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Benefits and Drawbacks of the Predictive, Proactive and Reactive Approaches to Aviation Safety Management
Safety management in aviation is not a new 21st century topic. In the past aviation safety improvement was characterized by a fly-crash-fix-fly approach. We found fly airplanes that have the occasional unfortunate crash and we would investigate the cause(s) to prevent it from happening again. Sometimes the causes would be weather related or mechanical failures, but more often the main cause would be human error usually “the pilot”. Essentially, the prevailing philosophy was once determined to be the pilot; therefore, other pilots were simply encouraged to not make the same mistakes that happened before. Safety management should not be viewed as simply a means to an end or a blind adherence to industry standards, but rather as a company and industry wide commitment to the best practices and continuous improvement of everything safety related. In an effective safety management system, the focus is shifted from a reactive to proactive method of managing risk. The prevailing view of risk should be professional and realistic, focusing on eliminating or maintaining optimum levels of acceptable risk using past incidents, professional’s perspectives and insights. The aviation industry has in the past been comfortable maintaining a reactive position to safety regarding occurrences as isolated accidents, and consistently taking actions only when something happens. The introduction of safety management systems is shifting the focus from enforcement centered to a more proactive approach which can establish the perception that safety is simply the best and the most effective and most profitable way to do business.
The Benefits and Drawbacks of the Reactive, Proactive and Predictive Approaches to Aviation Safety Management.
Safety means different things to different people in relation to their circumstances. The Merriam Webster online dictionary defines safety as the “condition of being safe from undergoing or causing loss, injury or hurt” (Merriam Webster Online Dictionary, 2017). The International Civil Aviation Authority defines safety as “the state in which the risk of harm to persons or of property damage is reduced to, and maintained at or below and acceptable level through a continuous process of hazard identification and risk management” (ICAO, 2006).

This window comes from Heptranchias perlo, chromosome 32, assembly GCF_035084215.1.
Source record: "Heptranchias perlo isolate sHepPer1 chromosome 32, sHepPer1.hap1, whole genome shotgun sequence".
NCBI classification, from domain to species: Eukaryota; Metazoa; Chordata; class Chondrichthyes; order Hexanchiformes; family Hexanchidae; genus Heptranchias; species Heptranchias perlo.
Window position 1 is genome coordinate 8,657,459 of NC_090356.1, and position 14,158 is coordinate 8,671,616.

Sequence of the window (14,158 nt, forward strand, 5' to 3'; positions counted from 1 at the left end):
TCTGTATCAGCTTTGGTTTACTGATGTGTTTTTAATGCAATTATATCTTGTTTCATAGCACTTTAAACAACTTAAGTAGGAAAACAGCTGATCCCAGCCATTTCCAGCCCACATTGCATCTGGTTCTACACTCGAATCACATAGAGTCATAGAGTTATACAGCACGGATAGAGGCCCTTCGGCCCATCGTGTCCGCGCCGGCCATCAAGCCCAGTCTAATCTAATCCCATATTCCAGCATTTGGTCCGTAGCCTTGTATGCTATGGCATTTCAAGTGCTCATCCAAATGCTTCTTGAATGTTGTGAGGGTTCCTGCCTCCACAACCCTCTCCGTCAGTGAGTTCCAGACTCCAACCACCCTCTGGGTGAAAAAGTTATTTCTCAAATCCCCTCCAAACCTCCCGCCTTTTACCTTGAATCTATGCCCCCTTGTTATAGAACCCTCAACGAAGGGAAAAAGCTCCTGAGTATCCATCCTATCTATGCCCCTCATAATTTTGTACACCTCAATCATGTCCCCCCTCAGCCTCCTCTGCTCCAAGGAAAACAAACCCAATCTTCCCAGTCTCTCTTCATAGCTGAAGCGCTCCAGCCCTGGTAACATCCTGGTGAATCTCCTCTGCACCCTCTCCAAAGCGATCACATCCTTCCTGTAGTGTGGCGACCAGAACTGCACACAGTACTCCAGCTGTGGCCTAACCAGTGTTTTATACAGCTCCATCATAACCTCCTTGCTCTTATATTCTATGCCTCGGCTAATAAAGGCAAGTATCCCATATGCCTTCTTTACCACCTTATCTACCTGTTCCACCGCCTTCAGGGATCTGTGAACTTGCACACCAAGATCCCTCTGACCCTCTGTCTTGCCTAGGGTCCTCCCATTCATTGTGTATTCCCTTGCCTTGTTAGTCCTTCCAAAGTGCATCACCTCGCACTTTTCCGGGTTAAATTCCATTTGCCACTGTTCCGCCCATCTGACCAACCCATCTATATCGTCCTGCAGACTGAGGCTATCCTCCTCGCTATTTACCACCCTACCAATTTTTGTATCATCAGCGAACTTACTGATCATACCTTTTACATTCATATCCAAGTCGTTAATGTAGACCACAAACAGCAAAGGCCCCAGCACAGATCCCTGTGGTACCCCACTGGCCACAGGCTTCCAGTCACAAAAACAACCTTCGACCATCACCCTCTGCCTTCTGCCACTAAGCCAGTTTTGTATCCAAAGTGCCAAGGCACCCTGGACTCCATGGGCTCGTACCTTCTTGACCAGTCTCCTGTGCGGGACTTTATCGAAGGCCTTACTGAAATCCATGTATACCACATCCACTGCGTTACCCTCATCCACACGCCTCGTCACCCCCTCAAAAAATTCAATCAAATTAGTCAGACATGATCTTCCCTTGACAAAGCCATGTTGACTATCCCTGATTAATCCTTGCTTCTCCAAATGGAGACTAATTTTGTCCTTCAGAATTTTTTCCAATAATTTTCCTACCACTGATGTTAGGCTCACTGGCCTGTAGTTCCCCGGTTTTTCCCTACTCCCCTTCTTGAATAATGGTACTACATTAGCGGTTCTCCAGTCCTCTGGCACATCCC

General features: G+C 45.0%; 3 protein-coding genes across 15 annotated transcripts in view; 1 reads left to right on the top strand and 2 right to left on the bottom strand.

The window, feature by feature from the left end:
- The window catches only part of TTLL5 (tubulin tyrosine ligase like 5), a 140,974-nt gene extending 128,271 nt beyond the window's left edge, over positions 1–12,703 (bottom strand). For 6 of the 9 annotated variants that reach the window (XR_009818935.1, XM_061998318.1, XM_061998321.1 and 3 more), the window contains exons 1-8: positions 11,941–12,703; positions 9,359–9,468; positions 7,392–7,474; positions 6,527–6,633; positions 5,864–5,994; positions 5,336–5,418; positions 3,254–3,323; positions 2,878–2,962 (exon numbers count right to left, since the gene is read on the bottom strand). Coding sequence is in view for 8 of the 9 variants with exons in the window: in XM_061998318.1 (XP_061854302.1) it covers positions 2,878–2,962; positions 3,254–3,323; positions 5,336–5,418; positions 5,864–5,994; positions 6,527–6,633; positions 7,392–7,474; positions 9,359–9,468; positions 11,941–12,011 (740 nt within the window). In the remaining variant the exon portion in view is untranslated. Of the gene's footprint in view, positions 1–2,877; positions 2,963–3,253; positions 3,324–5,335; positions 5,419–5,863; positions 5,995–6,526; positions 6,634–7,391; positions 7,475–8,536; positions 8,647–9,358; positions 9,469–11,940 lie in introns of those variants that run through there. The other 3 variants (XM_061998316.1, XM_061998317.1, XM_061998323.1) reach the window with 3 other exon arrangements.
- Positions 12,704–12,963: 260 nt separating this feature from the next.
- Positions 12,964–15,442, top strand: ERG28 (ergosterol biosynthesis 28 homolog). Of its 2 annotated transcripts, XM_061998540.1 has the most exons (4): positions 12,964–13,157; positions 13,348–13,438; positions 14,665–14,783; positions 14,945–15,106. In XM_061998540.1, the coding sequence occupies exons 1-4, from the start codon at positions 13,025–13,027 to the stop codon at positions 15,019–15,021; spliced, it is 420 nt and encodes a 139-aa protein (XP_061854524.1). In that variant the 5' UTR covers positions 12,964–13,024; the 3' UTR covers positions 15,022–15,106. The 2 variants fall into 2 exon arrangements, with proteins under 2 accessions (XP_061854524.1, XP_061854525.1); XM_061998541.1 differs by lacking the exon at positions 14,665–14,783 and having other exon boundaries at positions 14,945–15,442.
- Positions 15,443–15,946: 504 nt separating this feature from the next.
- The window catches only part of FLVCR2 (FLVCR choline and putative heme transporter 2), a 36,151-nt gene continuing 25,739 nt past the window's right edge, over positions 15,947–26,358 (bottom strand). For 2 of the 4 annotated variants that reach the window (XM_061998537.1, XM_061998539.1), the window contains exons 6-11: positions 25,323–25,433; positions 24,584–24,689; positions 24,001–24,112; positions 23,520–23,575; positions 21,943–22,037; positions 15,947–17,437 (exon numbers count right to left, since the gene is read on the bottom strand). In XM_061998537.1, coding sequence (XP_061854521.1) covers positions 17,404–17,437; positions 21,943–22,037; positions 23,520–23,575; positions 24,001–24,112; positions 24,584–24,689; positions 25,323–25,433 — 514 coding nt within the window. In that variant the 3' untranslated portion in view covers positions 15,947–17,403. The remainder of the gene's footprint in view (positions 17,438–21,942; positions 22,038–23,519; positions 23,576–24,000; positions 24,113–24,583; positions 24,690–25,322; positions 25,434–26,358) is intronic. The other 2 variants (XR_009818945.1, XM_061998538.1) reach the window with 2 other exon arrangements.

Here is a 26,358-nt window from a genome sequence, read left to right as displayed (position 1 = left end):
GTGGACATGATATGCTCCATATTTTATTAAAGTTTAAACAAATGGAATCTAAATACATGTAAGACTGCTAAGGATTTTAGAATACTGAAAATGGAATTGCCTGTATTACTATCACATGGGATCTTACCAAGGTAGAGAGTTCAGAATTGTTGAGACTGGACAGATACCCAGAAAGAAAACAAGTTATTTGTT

Aviation safety management is described as a planned, documented and verifiable method of managing hazards and associated risks (Bottomley, 1999). It is a strategic process that identifies and addresses safety issues. It includes the important organizational structures, accountabilities, policies and procedures. (ICAO, 2009). ICAO has required its member states to develop and implement SMS programs to improve safety and the FAA is encouraging aviation service providers to develop an SMS. Of course, the overarching goal is to improve safety while the experts of ICAO believe that deployment of an SMS is the best means of achieving that goal. The transformation of the aviation industry from what it was to what it is at this present time is as a result of continuous investment in aviation safety. These efforts made by the aviation community as safety have been the highest priority for the aviation industry over the past 100 years. Developments in technology, training and risk management have resulted in commendable improvements.